Saturday, November 24, 2007

Thanksgiving Successes

Ickie and I enjoyed our second Thanksgiving of non-travel this year. I brined the turkey overnight using this recipe, with a few adjustments. I couldn't find allspice berries, so I just threw in a bit of mulling spices in the brine; I didn't wake up in the middle of the night to flip the bird over; I warmed the aromatics on the stove top instead of microwave (because we don't have one); prior to cooking I placed a few sage leaves and rosemary sprigs under the skin of the breast to look pretty; and I cooked it in an oven bag at 325 degrees until done.

I got our bird for free using our grocery store's "turkey points" and acquired it when I thought we might be having some guests, and earlier this week I felt like a gluttonous American to roast a whole 12-pound turkey for two people. However, after we tasted it, our misgivings flew out the window. It's perhaps the juiciest turkey we've ever had. What we don't eat, I'll freeze for soup.

Speaking of soup, our friend EW had us for dinner last weekend and among other things made this comforting Sweet Potato Soup recipe. We enjoyed it so much I made it myself a few days later. It's quite savory and the sweet potato flavor is not overwhelming; it tastes rather more like leek and potato soup with something a bit different thrown in. It was cold and rainy leading up to Thanksgiving, so soup was fitting.

This morning we decorated our tree, and last night we went downtown for the tree lighting ceremony. It was clear but gusty and in the upper 20s, and there were free horse-drawn carriage rides throughout the old port. We arrived bundled up at the square and realized they were not actually lighting the tree for 45 minutes but instead drawing the event out with mayoral speeches of dullness, impossible-to-see freezing ballerinas, and a beastly Jimmy Buffet sound-alike, so we went into Henry the VIII's for roast beef sandwiches while the benighted masses froze outside. After the crowd broke apart, we admired the lit tree towering in the square and then walked to the theater and watched Lars and the Real Girl, a quirky, quiet, tender movie that moves yet doesn't insult its audience, and in the end it made me feel very good.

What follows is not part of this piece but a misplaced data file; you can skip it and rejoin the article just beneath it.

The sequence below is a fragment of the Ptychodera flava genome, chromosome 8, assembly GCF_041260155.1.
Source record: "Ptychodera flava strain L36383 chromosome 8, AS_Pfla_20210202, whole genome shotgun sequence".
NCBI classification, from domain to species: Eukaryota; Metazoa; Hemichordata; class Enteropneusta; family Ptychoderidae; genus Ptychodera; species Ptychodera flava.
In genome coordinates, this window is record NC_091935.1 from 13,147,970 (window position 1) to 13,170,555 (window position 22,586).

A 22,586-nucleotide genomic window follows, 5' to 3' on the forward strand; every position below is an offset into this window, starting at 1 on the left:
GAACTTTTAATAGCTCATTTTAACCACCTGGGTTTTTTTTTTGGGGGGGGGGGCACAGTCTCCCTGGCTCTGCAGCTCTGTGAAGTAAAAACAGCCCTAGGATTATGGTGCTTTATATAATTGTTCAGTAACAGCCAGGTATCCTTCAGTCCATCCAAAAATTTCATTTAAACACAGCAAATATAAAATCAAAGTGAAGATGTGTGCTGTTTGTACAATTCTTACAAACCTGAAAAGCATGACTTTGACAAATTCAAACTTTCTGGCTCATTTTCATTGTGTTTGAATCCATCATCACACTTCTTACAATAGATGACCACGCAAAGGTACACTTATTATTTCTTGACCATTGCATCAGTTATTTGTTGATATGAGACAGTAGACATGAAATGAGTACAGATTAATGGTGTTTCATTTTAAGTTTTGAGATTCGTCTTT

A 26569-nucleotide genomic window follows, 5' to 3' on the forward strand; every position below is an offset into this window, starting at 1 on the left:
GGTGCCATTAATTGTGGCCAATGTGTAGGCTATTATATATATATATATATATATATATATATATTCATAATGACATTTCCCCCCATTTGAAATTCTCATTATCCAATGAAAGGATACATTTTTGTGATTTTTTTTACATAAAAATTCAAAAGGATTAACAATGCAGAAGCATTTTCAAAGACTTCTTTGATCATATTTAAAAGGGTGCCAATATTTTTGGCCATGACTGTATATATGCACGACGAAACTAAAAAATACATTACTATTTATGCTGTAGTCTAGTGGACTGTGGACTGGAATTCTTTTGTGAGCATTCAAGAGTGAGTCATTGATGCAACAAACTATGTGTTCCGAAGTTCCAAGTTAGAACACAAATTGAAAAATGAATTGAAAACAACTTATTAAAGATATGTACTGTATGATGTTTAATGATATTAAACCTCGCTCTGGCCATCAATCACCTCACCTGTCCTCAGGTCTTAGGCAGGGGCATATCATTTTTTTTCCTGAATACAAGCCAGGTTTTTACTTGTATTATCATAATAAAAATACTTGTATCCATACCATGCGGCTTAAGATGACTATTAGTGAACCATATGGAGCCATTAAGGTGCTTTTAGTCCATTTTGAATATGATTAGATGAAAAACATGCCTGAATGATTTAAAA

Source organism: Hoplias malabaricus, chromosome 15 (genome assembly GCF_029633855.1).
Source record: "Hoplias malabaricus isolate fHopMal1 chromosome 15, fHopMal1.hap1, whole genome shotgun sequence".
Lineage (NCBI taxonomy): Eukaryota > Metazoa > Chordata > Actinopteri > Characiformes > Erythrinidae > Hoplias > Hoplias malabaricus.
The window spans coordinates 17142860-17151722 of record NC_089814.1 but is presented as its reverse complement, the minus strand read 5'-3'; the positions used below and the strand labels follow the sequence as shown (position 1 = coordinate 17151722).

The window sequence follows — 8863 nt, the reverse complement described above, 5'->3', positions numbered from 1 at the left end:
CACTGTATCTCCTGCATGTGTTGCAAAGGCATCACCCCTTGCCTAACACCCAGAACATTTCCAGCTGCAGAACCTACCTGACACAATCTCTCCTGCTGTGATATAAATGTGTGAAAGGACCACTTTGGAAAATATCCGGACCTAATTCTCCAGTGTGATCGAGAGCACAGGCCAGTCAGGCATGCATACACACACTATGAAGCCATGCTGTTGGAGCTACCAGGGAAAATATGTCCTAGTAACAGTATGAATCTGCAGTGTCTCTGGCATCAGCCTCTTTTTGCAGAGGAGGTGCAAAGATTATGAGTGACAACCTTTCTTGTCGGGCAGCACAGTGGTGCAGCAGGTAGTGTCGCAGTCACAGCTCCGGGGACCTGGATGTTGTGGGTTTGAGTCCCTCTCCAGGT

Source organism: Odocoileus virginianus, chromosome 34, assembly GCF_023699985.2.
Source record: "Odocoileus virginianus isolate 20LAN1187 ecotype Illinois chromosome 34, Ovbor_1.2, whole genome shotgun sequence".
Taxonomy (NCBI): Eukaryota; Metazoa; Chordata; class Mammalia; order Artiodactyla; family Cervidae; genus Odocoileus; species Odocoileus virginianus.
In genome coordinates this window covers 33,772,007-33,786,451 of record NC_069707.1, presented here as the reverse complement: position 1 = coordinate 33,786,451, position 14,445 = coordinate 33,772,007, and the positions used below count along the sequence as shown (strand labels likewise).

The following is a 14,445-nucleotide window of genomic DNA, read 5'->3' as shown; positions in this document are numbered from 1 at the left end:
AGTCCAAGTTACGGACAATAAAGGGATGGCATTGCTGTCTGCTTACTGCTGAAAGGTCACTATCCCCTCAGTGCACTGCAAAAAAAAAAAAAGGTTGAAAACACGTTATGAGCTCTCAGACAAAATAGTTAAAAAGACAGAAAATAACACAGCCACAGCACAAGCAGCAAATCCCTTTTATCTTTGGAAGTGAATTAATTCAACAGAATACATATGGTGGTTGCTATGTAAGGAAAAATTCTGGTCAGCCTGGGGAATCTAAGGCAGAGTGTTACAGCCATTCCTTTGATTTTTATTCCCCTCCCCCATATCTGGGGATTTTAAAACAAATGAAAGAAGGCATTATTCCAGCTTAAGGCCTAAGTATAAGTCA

Phil K. said...

Sounds like ya'll are living in some version of Stars Hollow, the fictional town where the Gilmore Girls lived.

"...drawing the event out with mayoral speeches of dullness, impossible-to-see freezing ballerinas, and a beastly Jimmy Buffet sound-alike, so we went into Henry the VIII's for roast beef sandwiches while the benighted masses froze outside."

Watoosa said...

I hope that I am less annoying that the Gilmore mom, but otherwise, yes, I know what you mean, and yes, there are some similarities. Was that show set in New England? It seems like it.

Jenny said...

Hey there toos, I just remembered that one of my favorite bloggers: soulemama, resides in Portland. She has a pretty cool site:, and has great photos of Maine in her blog.

Sounds like you had a good, but freezing time. I agree with Phil; it does sound like you are in some fictitious town. That's what I've always thought about towns in Maine though. I have never been, but it hasn't disappointed yet!

Phil K. said...

Stars Hollow, Connecticut. so, yes, NE.

spgleit said...


Sorry for the delay in responding to your post. I like your neighborhood posts because I think we live in the same general area of Portland - off the peninsula near Evergreen Cemetery. We also enjoy the more rural nature of Stevens Ave. and with the schools and churches there is a real New England feel to it. So please, more neighborhood life posts.

Watoosa said...

Hi spgleit,
Do you have a blog I can visit? I'd like to know more about you since we're in the same general area.

spgleit said...


I do not have a blog. I am happy to read blogs about Portland because my wife and I are in Portland only part-time. The various blogs are a good way to keep up with Portland. We are transitioning out of NYC having bought a house a year ago with plans to move up full time in the Fall of 2009. Our house is on Stevens Ave. north of UNE. We spent the last year restoring the house to its 19th century roots - it was built in 1805.

I found your blog and the Monocle blog through the Google Blog Search engine and I enjoy the posts very much especially this particular entry describing our neighborhood as having the characteristics of a quintessential New England town. That is exactly how I feel about the Deering/Woodfords/Morrills Corner section of Portland. Yet with urban amenities only 15 minutes away Portland has a rare combination that makes it special.

One of the other blogs I follow is New2Maine and my wife and I had the opportunity to meet the blogger and his wife a while back. I really like his posts about life in Portland. I also enjoy the many food/restaurant blogs covering Portland. Have you had the opportunity to eat at Rachel's at the end of Woodfords?

Well, thanks for taking the time to respond and all the best in this Holiday season.